In response, Employer presented the deposition testimony of Dr. Trevor W. Yardley and Dr. Roy W. Warren. Dr. Yardley treated Claimant when Claimant was hospitalized immediately after his injury. Dr. Yardley stated that Claimant's pre-injury job involved heavy work. Although Claimant's physical evaluations indicated that he could perform only medium-level work, Dr. Yardley released Claimant to return to work without restrictions because he believed that Claimant had fully recovered from his injury as of August 31, 1992, the last date that Dr. Yardley saw Claimant. In contrast, Dr. Warren who provided occupational health services to Employer, concluded that Claimant was no longer disabled and could return to his job as of November 3, 1992.

Based upon the evidence before him, the WCJ made his findings of fact. Specifically, the WCJ found the testimony of Employer's doctors to be less credible because the doctors contradicted each other regarding the date on which Claimant was able to return to his job and when he no longer needed treatment. (WCJ Decision at 8; Finding of Fact (F.F.) No. 10; R.R. at 140a.) The WCJ concluded that Employer had not carried its burden of showing that Claimant had either completely recovered from his work-related injury or that there was no causal connection between the current disability and the March 6, 1992 accident. (WCJ Decision at 9; Conclusion of Law No. 2; R.R. at 141a.) As a result, the WCJ denied Employer's Termination Petition and reinstated Claimant's disability payments for the closed two-week period in February 1993 when Claimant was not working, as well as for the other closed period, from April 30, 1993, to August 30, 1993. The WCJ further ordered Employer to pay Claimant continuing total disability from December 17, 1993, except for the four-day period from June 23, 1994, to June 27, 1994, when Claimant was employed at United Industries. (WCJ Decision at 9; Conclusions of Law No. 4-5; R.R. at 141a.)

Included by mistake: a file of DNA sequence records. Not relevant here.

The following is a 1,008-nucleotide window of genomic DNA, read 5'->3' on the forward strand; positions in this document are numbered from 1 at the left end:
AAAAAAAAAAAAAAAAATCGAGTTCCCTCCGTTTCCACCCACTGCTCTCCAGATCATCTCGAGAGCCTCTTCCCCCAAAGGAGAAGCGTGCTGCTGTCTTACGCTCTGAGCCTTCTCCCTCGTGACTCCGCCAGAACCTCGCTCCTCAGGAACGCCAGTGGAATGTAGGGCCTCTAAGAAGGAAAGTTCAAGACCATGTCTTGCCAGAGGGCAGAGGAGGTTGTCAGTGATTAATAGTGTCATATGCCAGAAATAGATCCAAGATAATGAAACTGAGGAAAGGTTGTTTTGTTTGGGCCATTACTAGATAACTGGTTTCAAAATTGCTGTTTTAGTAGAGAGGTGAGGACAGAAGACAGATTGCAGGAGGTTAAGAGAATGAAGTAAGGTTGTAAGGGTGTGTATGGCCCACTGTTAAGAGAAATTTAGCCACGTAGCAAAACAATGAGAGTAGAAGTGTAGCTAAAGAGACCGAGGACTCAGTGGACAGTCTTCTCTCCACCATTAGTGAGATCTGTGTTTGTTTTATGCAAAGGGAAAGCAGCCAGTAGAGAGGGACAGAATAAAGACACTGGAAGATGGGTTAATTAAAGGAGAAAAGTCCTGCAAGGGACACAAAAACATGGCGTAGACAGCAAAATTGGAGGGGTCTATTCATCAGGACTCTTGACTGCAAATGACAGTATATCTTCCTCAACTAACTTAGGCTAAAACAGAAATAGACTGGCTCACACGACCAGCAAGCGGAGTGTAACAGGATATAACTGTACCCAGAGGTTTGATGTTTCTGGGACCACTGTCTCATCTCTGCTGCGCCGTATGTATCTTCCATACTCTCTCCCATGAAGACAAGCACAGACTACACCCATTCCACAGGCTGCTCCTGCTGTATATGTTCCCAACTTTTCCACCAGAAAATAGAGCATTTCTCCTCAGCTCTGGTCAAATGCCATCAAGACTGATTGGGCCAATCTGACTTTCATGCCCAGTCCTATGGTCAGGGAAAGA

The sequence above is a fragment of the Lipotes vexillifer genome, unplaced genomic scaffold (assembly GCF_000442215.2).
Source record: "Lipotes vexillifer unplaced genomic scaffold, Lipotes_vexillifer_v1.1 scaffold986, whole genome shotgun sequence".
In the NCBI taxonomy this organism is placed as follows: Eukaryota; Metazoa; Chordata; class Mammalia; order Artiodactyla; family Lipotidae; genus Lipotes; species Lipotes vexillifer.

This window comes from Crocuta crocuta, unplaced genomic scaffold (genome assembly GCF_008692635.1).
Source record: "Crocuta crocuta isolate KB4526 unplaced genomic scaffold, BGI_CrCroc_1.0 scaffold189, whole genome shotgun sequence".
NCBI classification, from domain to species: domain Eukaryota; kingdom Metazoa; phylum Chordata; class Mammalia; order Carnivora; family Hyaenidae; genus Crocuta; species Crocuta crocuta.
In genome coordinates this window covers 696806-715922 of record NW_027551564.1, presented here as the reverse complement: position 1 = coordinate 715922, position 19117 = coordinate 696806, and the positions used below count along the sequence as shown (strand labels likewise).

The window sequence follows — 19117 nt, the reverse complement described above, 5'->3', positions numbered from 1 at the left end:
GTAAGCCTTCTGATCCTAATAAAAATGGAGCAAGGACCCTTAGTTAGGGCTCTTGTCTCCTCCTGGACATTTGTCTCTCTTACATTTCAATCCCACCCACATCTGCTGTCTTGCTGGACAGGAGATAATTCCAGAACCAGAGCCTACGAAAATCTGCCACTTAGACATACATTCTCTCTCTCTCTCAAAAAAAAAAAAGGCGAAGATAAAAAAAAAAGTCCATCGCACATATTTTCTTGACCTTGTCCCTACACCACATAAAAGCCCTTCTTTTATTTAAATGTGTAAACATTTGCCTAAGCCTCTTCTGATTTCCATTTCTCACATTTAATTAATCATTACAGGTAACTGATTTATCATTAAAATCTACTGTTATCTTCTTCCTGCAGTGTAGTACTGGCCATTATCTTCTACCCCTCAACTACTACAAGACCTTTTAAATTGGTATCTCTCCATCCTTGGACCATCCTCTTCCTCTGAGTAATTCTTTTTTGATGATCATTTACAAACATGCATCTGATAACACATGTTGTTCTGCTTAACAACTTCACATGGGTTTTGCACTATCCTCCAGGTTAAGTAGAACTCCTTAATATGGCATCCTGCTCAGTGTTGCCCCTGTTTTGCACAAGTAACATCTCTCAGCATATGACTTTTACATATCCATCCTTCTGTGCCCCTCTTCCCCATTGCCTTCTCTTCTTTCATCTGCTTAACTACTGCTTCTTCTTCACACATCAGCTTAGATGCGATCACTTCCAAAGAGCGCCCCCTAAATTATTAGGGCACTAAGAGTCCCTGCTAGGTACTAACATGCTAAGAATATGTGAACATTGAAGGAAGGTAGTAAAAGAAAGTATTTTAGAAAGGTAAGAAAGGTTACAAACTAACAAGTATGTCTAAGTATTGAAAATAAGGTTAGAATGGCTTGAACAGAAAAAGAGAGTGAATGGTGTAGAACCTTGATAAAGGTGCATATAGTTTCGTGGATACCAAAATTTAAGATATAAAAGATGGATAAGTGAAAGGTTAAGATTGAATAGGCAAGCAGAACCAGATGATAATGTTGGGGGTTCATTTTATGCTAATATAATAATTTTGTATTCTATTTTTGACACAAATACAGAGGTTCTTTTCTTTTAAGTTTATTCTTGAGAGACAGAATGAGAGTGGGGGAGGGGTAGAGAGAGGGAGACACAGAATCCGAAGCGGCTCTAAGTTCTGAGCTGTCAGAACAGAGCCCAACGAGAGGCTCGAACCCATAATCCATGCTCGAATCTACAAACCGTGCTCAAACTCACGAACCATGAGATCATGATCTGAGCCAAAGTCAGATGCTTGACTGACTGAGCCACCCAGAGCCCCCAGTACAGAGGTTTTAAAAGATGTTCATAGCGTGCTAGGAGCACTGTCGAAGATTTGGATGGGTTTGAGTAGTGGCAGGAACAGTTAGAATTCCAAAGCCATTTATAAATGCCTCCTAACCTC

On appeal to the Board, Employer argued that Claimant's earning loss was not caused by his work-related injury, but was caused solely by Claimant's layoff from Employer. The Board agreed citing Harle v. Workmen's Compensation Appeal Board (Telegraph Press, Inc.), 540 Pa. 482, 658 A.2d 766 (1995), and held that a claimant must demonstrate that his loss of earnings is due to a work-related injury. The Board concluded that Dr. Rundorff's testimony, that any restrictions that Claimant had were consistent with the resumption of his employment with Employer, demonstrated that Claimant failed to prove that his loss of earnings was due to his work-related injury. (Decision of the Board at 6; R.R. at 128a.) Thus the Board reversed the decision of the WCJ and suspended Claimant's benefits effective December 17, 1993.

On appeal, *fn1 Claimant raises two issues. First, Claimant argues that the Board committed an error of law by concluding that the present case is controlled by our Supreme Court's decision in Harle. Second, if we determine that the Board erred in denying Claimant benefits, Claimant alleges that the WCJ incorrectly calculated Claimant's benefits. Therefore, if we find that the Board did err in reversing the decision of the WCJ, we must also recalculate Claimant's weekly benefits.

It is, of course, well settled that a suspension of benefits is warranted under the Workers' Compensation Act (Act) *fn2 when a claimant experiences a residual physical impairment, but the claimant's wages are equal to or greater than the amount earned in his or her pre-injury position. Diffenderfer v. Workmen's Compensation Appeal Board (Rabestos Manhatten, Inc.), 651 A.2d 1178 (Pa. Commw. 1994), petition for allowance of appeal denied, 540 Pa. 642, 659 A.2d 561 (1995). Although an employer is still responsible for the ...